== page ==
VOLUME 19 | MAY–JUNE 2012

From the Director



Dismantling 'service silos'

DHHS Combines Aging and Disability Agencies


By Scott Miyake Geron

ScottOn April 16th, Secretary Kathleen Sebelius announced the creation of the "Administration for Community Living" within the Department of Health and Human Services. The newly formed agency will bring together the Administration on Aging, the Office on Disability, and the Administration on Developmental Disabilities into a single entity, which Sebelius said is designed to improve the range of supports and services that adults of any age may need in order to live as full members of the community.

This consolidation is expected to benefit two constituencies—adults age 65 and older, and people of any age with developmental or other disabilities—both of whom face similar challenges living in the community and have similar needs for healthcare and social supports and services. The two groups have heretofore fallen under the wing of separate government agencies, reflecting the traditional "service silo" approach of our service system. There can be no doubt that the combined agency will have greater opportunities to strengthen community-based services and make them more widely available to all. The challenge will be to continue to meld the two separate sets of policies and philosophies that have evolved—an effort that has been under way for the past few years.

For those who worry that the reorganization may mean that resources for aging programs will be diverted, that doesn't appear to be the case. The new website of the Administration for Community Living expressly states that existing programs intended to serve older Americans together with people with disabilities will benefit from this integration, while initiatives designed to meet the unique needs of either group will retain their distinct programs, and current funding levels for aging services will be maintained. Kathy Greenlee, the current Assistant Secretary for Aging, will also serve as the head of the Administration for Community Living, and Henry Claypool, currently the director of the Office on Disability, will become the new agency's principal deputy administrator.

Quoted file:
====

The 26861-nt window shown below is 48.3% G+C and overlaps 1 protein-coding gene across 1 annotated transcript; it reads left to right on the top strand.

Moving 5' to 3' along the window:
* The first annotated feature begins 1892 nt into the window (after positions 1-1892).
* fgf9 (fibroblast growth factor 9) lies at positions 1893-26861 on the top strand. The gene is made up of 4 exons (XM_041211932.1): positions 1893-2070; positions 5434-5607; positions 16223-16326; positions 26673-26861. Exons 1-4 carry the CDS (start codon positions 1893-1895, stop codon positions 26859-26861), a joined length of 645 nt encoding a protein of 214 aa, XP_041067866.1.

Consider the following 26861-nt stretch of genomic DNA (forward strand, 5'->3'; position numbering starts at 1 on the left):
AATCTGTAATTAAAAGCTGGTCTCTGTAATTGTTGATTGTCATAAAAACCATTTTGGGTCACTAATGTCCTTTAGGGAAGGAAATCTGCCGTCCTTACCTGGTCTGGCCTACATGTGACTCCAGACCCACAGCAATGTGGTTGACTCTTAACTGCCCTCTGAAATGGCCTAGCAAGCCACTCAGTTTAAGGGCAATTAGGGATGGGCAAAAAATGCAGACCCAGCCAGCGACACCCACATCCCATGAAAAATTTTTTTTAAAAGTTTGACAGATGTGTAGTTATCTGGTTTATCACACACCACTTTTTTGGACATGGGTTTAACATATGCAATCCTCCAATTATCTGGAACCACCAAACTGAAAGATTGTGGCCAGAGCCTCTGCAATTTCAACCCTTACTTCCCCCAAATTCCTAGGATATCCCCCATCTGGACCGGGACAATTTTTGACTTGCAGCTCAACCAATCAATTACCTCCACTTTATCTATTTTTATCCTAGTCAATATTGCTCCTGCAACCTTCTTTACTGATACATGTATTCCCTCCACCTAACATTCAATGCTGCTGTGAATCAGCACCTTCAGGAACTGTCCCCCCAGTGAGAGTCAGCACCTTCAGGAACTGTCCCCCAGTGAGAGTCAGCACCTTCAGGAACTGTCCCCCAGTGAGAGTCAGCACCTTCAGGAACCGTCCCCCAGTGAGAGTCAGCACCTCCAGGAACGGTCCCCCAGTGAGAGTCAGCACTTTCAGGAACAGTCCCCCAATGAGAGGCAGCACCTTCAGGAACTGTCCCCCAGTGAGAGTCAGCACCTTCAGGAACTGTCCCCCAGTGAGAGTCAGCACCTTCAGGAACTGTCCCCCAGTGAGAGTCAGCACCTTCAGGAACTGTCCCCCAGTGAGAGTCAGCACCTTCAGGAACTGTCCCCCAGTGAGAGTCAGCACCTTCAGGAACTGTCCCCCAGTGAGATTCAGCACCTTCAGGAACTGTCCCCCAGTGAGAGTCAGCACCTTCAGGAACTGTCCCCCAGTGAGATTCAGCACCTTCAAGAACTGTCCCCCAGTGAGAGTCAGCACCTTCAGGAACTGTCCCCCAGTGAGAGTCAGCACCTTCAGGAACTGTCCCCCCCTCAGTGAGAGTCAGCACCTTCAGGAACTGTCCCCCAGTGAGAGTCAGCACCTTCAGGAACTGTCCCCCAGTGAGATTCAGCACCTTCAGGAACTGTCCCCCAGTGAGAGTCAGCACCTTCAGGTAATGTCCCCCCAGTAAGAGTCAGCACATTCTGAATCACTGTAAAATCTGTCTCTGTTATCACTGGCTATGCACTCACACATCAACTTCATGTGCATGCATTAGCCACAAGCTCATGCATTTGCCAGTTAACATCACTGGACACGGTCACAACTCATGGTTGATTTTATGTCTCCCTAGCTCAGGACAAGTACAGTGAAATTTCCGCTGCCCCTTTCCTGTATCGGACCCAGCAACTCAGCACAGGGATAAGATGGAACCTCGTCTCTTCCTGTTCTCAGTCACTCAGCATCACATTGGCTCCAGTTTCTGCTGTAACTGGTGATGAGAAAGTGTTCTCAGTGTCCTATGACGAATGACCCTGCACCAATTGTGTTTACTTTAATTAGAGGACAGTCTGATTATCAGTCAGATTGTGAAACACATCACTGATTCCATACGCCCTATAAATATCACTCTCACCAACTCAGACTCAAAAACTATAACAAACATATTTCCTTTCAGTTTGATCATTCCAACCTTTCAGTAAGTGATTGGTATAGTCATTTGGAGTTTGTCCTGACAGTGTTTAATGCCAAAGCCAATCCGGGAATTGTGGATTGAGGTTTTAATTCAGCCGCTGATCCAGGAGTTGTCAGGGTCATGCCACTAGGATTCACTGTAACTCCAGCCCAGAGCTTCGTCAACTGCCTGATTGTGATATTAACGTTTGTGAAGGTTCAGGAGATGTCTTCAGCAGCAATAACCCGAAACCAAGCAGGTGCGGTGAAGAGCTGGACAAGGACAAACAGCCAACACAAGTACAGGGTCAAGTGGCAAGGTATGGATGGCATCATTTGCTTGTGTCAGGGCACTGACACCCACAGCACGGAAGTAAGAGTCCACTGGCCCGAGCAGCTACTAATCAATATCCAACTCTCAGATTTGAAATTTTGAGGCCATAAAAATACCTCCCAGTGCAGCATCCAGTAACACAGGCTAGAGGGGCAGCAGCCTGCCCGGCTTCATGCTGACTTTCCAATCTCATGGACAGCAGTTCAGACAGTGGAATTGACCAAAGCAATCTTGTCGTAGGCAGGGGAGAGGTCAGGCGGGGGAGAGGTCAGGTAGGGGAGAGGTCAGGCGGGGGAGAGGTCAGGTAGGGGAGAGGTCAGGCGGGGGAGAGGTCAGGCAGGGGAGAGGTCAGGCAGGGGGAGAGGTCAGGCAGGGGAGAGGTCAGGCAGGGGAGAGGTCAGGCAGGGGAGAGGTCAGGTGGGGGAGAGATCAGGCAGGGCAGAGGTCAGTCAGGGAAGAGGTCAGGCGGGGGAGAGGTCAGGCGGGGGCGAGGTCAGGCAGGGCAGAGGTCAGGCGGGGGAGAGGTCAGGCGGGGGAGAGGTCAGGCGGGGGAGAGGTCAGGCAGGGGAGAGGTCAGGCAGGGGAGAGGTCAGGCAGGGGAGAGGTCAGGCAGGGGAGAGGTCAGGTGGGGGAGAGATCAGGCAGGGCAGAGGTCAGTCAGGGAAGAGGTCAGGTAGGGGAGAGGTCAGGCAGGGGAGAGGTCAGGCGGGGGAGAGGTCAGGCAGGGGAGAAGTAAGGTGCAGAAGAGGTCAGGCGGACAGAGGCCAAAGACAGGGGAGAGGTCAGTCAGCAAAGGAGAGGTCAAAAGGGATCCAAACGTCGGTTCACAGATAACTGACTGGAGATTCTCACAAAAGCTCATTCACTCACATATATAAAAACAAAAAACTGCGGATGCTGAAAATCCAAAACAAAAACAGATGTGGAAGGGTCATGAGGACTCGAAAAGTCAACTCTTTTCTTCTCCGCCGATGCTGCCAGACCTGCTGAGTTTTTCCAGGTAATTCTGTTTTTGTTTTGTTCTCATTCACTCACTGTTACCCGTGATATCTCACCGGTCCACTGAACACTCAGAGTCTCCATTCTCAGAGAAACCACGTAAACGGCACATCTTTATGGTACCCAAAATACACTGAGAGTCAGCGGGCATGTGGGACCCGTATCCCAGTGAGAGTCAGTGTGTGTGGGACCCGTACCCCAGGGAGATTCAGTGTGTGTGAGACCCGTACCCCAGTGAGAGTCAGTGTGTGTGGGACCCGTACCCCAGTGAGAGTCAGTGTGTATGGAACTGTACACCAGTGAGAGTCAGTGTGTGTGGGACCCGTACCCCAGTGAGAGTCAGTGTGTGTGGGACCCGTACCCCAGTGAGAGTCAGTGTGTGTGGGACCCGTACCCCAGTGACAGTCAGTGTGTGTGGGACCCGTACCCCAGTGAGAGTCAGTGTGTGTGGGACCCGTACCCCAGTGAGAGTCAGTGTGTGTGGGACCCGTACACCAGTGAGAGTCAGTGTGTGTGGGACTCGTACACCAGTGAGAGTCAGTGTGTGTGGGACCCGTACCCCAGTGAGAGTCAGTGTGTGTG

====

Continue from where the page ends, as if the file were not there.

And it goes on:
The Administration for Community Living will bear close watching as the many implications of this new agency unfold—for the health- and long-term-care system and its workforce as well as for the people they serve.

Scott Miyake Geron, Ph.D., is director of IGSW and an associate professor in the School of Social Work at Boston University.


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Core Issues in Aging and Disability


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Copyright © 2012 Trustees of Boston University. All rights reserved. This article may not be duplicated or distributed in any form without written permission from the publisher: The Institute for Geriatric Social Work, Boston University School of Social Work, 264 Bay State Road, Boston, MA 02215, U.S.A.; e-mail: igsw@bu.edu.